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 By Ben Gladwell
Jun 24, 2014

Chiellini wants FIFA action over Suarez

The Last Call crew discuss the measures that FIFA may take against Luis Suarez following his biting incident in Uruguay's 1-0 win over Italy.

Giorgio Chiellini has blamed referee Marco Rodriguez for Italy's exit from the 2014 World Cup, claiming the official should have sent off Luis Suarez for biting him.

- Carlisle: Suarez overshadows win
- Suarez no stranger to controversy
- Reaction to Suarez bite debate

Claudio Marchisio was dismissed for Italy in the 58th minute for a dangerous challenge on Uruguay's Egidio Arevalo, while Suarez appeared to bite Chiellini moments before Uruguay scored what proved to be the winning goal through Diego Godin.

CAN LUIS SUAREZ BE BANNED?

Yes. Suarez could still be subject to punishment from FIFA's Disciplinary Committee, who are responsible for:

a) sanctioning serious infringements which have escaped the match officials' attention;
b) rectifying obvious errors in the referee's disciplinary decisions;
c) extending the duration of a match suspension incurred automatically by an expulsion (cf. art 18, par. 4);
d) pronouncing additional sanctions, such as a fine.

Precedents: 1994: Italy's Mauro Tassotti (elbow) - retroactively suspended for eight games. 2013: Josep Simunic (facist salute to crowd) banned for 10 games. FIFA's Code. »

Chiellini believes the referee got both of these calls wrong, costing Italy a place in the round of 16 and has claimed the decision to overlook Suarez's behaviour is due to a conspiracy to keep the top players involved in the tournament.

"It's a disgrace," the Juventus defender told Sky Sport Italia. "The referee decided this game. If either team should have gone through, then it was us.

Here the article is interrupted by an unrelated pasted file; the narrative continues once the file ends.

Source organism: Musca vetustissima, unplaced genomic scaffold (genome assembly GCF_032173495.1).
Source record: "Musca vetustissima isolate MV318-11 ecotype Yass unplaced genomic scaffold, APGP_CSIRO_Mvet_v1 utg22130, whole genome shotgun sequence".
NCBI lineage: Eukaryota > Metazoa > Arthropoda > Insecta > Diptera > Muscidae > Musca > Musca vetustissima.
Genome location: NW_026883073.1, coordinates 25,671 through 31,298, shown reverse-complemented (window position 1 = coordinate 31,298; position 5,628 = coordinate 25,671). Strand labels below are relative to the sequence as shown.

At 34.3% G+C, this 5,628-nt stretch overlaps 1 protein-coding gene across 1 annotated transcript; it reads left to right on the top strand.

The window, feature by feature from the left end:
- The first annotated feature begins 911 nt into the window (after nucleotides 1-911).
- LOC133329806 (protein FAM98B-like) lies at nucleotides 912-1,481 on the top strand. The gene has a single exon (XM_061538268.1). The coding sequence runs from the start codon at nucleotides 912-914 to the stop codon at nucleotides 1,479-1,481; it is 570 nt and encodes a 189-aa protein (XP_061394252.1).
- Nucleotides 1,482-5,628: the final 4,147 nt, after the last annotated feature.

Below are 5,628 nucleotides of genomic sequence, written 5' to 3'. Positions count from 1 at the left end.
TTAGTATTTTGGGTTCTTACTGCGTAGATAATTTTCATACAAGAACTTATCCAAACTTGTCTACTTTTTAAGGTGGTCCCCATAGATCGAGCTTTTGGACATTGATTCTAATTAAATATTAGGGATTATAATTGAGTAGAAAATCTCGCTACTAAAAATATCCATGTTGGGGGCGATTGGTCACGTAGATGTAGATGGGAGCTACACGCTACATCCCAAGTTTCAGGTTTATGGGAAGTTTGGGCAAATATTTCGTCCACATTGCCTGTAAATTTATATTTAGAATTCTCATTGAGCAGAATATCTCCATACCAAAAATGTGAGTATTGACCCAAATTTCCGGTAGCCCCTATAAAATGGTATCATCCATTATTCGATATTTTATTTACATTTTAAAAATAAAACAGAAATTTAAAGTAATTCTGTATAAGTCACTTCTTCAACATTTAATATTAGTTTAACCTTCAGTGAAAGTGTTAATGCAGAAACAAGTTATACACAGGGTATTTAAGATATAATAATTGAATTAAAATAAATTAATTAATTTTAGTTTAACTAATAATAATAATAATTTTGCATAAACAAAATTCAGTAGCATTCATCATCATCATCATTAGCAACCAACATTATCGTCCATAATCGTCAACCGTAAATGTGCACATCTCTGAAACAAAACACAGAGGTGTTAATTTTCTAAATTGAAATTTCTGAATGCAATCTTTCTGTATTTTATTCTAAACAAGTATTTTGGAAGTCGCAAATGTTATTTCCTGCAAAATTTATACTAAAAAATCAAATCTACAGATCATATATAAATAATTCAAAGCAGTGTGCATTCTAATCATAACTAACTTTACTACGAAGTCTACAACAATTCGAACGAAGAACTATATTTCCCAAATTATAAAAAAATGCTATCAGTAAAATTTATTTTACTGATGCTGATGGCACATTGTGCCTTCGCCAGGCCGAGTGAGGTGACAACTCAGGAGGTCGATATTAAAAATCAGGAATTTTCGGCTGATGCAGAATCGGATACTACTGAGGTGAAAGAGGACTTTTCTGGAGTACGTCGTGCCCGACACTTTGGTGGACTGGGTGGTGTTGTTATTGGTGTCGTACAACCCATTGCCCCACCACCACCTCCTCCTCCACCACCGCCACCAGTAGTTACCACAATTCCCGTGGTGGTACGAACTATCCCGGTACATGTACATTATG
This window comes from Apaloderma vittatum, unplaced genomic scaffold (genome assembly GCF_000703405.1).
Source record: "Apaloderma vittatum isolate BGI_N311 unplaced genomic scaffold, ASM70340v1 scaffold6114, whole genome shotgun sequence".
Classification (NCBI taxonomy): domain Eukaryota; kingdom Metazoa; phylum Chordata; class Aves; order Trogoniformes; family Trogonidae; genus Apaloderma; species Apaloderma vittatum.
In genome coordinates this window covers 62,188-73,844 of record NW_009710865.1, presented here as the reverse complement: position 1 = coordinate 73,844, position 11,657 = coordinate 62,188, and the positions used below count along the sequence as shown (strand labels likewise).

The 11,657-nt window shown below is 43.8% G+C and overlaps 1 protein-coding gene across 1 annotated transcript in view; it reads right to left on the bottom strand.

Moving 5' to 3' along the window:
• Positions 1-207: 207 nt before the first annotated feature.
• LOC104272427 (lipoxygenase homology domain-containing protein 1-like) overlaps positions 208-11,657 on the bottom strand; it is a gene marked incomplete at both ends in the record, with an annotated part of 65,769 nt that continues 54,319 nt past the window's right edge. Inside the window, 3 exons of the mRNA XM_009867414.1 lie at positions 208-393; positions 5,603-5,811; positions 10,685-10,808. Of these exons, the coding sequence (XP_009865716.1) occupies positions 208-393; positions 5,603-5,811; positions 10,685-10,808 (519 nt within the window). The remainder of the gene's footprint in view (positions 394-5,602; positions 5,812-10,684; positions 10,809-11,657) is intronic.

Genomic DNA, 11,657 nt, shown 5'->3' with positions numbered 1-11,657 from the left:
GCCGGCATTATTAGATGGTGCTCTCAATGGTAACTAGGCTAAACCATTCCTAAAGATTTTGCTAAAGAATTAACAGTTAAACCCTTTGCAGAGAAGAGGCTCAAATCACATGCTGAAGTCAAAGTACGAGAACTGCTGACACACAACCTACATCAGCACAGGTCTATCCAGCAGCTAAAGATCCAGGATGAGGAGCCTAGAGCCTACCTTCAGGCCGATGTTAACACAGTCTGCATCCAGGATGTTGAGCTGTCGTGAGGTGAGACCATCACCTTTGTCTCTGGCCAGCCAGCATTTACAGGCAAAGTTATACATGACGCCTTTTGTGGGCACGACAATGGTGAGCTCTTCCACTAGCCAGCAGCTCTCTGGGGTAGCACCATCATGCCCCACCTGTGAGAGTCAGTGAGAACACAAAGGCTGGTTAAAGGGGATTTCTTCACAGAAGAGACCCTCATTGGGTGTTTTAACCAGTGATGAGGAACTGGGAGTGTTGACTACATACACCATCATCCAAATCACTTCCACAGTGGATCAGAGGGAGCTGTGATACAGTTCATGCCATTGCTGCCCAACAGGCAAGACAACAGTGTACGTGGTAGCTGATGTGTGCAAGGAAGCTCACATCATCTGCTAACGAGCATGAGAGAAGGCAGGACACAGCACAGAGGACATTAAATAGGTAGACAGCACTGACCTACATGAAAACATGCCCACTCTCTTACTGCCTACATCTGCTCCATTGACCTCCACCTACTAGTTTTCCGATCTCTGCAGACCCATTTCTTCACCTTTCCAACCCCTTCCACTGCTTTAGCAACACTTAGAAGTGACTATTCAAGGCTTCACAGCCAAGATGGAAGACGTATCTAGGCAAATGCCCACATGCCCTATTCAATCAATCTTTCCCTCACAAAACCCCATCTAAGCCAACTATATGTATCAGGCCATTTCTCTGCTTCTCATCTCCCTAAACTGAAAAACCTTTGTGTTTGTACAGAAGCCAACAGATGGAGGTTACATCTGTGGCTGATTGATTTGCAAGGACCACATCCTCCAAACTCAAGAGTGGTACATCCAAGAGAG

"Giving a red card to Marchisio and no red to Suarez decided the game. There was a different treatment for both sides and that decided the game and decided who went through.

"When we had 11 men, they weren't a threat at all and we were in perfect control, but then in the end, [the red card] was decisive.

"But then Suarez gets away with whatever he wants because FIFA want the top players involved. He bit me, and the sign is there. Now [FIFA] have got to have the courage to take action."

ItalyItaly
UruguayUruguay
0
1
FT
Match 39
Game Details

Meanwhile, Cesare Prandelli said he was considering his future as Italy coach after the Squadra Azzurra were knocked out of the World Cup in the group stage for the second consecutive tournament. He has since confirmed his resignation.

"I've been working here for four years and then one red card ruins it all," Prandelli told Sky Sport Italia. "Of course that makes you consider things. We'll evaluate and consider the future."

"It didn't seem a red card to me. There were some strong tackles, but nothing worthy of a red card. It was a very even game, they never had a shot on goal while we looked for chances. It was a great game tactically, and I think the referee ruined it.

"A referee can't be allowed to ruin a game like this. We played a good first game, a bad second game and then we were in control today, until the referee ruined it. It's absurd to be left with 10 men."

Asked about the Suarez incident, he replied: "I shouldn't have to comment on that gesture. I only saw the bite marks on Chiellini's shoulder. The referees' assistants were so busy and so attentive that they didn't see anything."

Italy goalkeeper and captain Gianluigi Buffon spoke of his sadness following a second defeat in as many games.

Their poor form comes despite winning the competition in 2006 and reaching the final of the European Championship in Poland and Ukraine two years ago.

Buffon, who missed Italy's only victory of the 2014 tournament, 2-1 against England, due to injury, said the squad must now reflect on their failure.

"I would have done without winning man of the match," he said. "As a team and a nation it's a very sad day because it's a day of failure judging by the football we played.

"This saddens us a great deal. It induces us to reflect on things altogether. We have to examine our conscience at this point."

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